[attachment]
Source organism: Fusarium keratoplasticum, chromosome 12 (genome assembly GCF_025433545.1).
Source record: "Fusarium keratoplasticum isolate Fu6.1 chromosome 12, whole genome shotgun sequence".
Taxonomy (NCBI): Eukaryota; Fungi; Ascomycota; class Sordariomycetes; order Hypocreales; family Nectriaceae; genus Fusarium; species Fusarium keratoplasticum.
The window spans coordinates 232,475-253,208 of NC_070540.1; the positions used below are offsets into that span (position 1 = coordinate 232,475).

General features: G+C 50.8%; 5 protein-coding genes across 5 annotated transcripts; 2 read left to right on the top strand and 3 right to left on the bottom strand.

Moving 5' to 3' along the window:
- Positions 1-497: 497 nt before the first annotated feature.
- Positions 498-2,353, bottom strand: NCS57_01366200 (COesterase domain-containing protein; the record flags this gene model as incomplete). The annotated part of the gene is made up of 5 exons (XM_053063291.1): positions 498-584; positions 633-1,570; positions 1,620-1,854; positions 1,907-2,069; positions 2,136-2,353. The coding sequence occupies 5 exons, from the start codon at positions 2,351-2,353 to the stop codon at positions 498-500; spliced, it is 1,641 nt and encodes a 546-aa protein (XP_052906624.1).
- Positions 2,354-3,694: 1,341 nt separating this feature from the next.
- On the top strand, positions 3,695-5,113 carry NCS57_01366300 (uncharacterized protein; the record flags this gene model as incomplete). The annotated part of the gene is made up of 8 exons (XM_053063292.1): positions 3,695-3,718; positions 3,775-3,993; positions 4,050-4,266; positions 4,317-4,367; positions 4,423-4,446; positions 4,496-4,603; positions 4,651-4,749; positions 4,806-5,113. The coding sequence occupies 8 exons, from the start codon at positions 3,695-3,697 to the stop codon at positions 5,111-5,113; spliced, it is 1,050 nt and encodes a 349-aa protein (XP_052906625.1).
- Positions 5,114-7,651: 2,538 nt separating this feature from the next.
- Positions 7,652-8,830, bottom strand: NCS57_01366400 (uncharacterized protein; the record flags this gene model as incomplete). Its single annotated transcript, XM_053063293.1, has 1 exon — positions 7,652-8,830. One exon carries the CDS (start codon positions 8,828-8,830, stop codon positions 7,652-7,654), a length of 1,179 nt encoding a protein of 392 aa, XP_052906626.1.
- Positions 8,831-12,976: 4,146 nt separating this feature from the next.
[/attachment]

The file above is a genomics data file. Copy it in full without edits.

Source organism: Fusarium keratoplasticum, chromosome 12 (genome assembly GCF_025433545.1).
Source record: "Fusarium keratoplasticum isolate Fu6.1 chromosome 12, whole genome shotgun sequence".
Taxonomy (NCBI): Eukaryota; Fungi; Ascomycota; class Sordariomycetes; order Hypocreales; family Nectriaceae; genus Fusarium; species Fusarium keratoplasticum.
The window spans coordinates 232,475-253,208 of NC_070540.1; the positions used below are offsets into that span (position 1 = coordinate 232,475).

General features: G+C 50.8%; 5 protein-coding genes across 5 annotated transcripts; 2 read left to right on the top strand and 3 right to left on the bottom strand.

Moving 5' to 3' along the window:
- Positions 1-497: 497 nt before the first annotated feature.
- Positions 498-2,353, bottom strand: NCS57_01366200 (COesterase domain-containing protein; the record flags this gene model as incomplete). The annotated part of the gene is made up of 5 exons (XM_053063291.1): positions 498-584; positions 633-1,570; positions 1,620-1,854; positions 1,907-2,069; positions 2,136-2,353. The coding sequence occupies 5 exons, from the start codon at positions 2,351-2,353 to the stop codon at positions 498-500; spliced, it is 1,641 nt and encodes a 546-aa protein (XP_052906624.1).
- Positions 2,354-3,694: 1,341 nt separating this feature from the next.
- On the top strand, positions 3,695-5,113 carry NCS57_01366300 (uncharacterized protein; the record flags this gene model as incomplete). The annotated part of the gene is made up of 8 exons (XM_053063292.1): positions 3,695-3,718; positions 3,775-3,993; positions 4,050-4,266; positions 4,317-4,367; positions 4,423-4,446; positions 4,496-4,603; positions 4,651-4,749; positions 4,806-5,113. The coding sequence occupies 8 exons, from the start codon at positions 3,695-3,697 to the stop codon at positions 5,111-5,113; spliced, it is 1,050 nt and encodes a 349-aa protein (XP_052906625.1).
- Positions 5,114-7,651: 2,538 nt separating this feature from the next.
- Positions 7,652-8,830, bottom strand: NCS57_01366400 (uncharacterized protein; the record flags this gene model as incomplete). Its single annotated transcript, XM_053063293.1, has 1 exon — positions 7,652-8,830. One exon carries the CDS (start codon positions 8,828-8,830, stop codon positions 7,652-7,654), a length of 1,179 nt encoding a protein of 392 aa, XP_052906626.1.
- Positions 8,831-12,976: 4,146 nt separating this feature from the next.